M57 - Ring Nebula

Messier 57 or M57 (also designated NGC 6720) is a planetary nebula in the constellation Lyra. It has an apparent visual magnitude of 8.8 and its angular diameter is 1.4x1.0 arc-minutes. M57 lies at an estimated distance of 2300 light years. The Equinox 2000 coordinates are RA= 18h 53.6m, Dec= +33° 02´ which makes M57 best seen during the summer. The Messier Summer Star Chart shows the position of all Messier objects visible during that season. As one of the more famous objects in the Messier Catalog, it is commonly known as the Ring Nebula.

The image above shows the uncropped view of M57 through the Takahashi E-180 Astrograph (North is to right). A 3x enlargement of this image appears to the right.

M57 was discovered by Darquier in 1779. It is is one of only four planetary nebulae in the Messier Catalog (M27, M57, M76, and M97). Recent research shows that the Ring Nebula is actually a torus of ionized gas surrounding its central star, a planet-sized white dwarf with a temperature of over 100,000 K. According to Stoyan et al. (2010), the distance of this planetary nebula is 2300 light years and its diameter is 0.9 light years. However, there is significant uncertainy in these values. Its estimated age is 10,000-20,000 years.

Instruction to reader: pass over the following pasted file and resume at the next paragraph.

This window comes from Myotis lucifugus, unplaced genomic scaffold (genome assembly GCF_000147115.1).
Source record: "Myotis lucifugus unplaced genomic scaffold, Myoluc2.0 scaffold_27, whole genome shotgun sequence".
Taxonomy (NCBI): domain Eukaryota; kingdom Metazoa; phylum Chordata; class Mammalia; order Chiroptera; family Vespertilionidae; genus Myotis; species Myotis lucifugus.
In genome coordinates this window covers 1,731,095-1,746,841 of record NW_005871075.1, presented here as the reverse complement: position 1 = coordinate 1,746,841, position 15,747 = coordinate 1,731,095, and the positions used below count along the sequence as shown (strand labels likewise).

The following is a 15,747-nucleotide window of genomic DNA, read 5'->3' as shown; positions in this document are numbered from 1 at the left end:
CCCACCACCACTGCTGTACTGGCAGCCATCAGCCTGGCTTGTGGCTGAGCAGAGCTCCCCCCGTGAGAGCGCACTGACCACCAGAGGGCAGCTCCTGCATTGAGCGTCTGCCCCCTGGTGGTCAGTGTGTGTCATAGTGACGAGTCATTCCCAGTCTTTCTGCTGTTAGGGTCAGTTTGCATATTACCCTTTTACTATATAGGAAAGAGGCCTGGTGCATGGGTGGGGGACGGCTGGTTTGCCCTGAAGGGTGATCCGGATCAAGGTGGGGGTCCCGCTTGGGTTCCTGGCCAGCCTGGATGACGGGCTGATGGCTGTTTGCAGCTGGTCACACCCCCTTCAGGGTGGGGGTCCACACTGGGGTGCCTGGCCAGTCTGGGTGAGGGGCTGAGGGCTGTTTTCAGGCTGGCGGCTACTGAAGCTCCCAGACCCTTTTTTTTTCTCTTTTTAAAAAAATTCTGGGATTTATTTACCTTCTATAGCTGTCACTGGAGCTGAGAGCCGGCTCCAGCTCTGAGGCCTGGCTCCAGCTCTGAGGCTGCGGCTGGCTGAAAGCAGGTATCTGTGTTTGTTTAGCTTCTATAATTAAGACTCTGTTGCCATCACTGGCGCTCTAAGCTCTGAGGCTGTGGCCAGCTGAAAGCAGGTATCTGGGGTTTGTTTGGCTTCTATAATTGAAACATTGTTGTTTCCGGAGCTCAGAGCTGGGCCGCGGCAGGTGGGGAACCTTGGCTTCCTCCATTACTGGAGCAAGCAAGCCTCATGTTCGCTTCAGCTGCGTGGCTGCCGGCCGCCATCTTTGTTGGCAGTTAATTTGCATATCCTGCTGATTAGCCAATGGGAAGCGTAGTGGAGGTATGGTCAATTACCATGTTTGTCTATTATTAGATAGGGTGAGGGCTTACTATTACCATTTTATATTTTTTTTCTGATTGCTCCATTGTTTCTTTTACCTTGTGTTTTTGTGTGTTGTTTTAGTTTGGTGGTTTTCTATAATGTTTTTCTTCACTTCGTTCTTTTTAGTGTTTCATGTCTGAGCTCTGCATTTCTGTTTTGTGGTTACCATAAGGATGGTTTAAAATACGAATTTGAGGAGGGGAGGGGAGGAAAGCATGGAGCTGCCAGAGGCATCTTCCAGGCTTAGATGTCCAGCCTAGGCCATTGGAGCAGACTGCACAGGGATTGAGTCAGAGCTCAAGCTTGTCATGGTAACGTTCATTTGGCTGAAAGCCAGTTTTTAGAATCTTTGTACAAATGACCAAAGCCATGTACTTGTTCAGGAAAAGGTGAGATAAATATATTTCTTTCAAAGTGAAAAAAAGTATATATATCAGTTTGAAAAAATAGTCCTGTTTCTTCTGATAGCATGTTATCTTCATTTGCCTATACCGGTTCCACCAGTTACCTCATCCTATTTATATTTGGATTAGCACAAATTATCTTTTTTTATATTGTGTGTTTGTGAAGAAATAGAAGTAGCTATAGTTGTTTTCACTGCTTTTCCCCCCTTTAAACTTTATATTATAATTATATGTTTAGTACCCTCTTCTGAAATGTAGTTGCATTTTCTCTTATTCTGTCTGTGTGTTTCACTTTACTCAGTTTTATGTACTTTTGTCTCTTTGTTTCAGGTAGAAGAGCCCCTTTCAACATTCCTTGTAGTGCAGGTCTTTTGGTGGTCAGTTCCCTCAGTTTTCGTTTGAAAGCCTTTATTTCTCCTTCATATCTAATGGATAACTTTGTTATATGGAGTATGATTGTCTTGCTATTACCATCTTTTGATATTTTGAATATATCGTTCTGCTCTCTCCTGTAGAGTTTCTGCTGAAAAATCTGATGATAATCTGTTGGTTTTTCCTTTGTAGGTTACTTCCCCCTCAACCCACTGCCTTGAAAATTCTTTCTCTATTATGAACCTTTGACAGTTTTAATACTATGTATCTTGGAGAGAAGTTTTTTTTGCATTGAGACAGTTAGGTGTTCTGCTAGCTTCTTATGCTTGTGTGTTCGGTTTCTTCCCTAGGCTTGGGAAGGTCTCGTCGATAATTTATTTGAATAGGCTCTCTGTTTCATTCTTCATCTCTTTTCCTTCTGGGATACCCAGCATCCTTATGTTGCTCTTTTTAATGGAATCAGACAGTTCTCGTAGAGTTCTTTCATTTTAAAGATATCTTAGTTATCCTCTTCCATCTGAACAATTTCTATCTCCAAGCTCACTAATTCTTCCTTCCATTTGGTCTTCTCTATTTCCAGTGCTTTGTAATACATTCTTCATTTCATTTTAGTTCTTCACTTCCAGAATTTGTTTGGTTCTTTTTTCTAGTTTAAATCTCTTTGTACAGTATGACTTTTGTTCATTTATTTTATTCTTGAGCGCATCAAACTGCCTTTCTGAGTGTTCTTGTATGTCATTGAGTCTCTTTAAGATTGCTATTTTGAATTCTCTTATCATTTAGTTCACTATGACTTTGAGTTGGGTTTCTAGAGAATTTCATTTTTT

For more information, see the Messier Catalog as well as specific entries for M57 in Wikipedia and SEDS.

Messier's Description of M57

January 31, 1779
`A cluster of light between Gamma and Beta Lyrae, discovered when looking for the Comet of 1779, which has passed it very close: it seems that this patch of light, which is round, must be composed of very small stars: with the best telescopes it is impossible to distinguish them; there stays only a suspicion that they are there. M. Messier reported this patch of light on the Chart of the Comet of 1779. M. Darquier, at Toulouse, discovered it when observing the same comet, and he reports: "Nebula between gamma and beta Lyrae; it is very dull, but perfectly outlined; it is as large as Jupiter and resembles a planet which is fading".'

[this description may have given rise to the term, "Planetary Nebula"]

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